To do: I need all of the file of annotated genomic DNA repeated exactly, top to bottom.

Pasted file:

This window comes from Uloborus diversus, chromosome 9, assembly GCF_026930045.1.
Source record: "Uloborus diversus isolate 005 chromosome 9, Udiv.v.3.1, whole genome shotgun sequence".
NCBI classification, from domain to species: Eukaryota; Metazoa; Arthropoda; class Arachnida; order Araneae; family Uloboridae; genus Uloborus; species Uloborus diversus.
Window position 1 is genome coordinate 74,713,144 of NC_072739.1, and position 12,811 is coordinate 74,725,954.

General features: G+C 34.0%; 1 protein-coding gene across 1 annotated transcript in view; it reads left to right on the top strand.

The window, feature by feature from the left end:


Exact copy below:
This window comes from Uloborus diversus, chromosome 9, assembly GCF_026930045.1.
Source record: "Uloborus diversus isolate 005 chromosome 9, Udiv.v.3.1, whole genome shotgun sequence".
NCBI classification, from domain to species: Eukaryota; Metazoa; Arthropoda; class Arachnida; order Araneae; family Uloboridae; genus Uloborus; species Uloborus diversus.
Window position 1 is genome coordinate 74,713,144 of NC_072739.1, and position 12,811 is coordinate 74,725,954.

General features: G+C 34.0%; 1 protein-coding gene across 1 annotated transcript in view; it reads left to right on the top strand.

The window, feature by feature from the left end: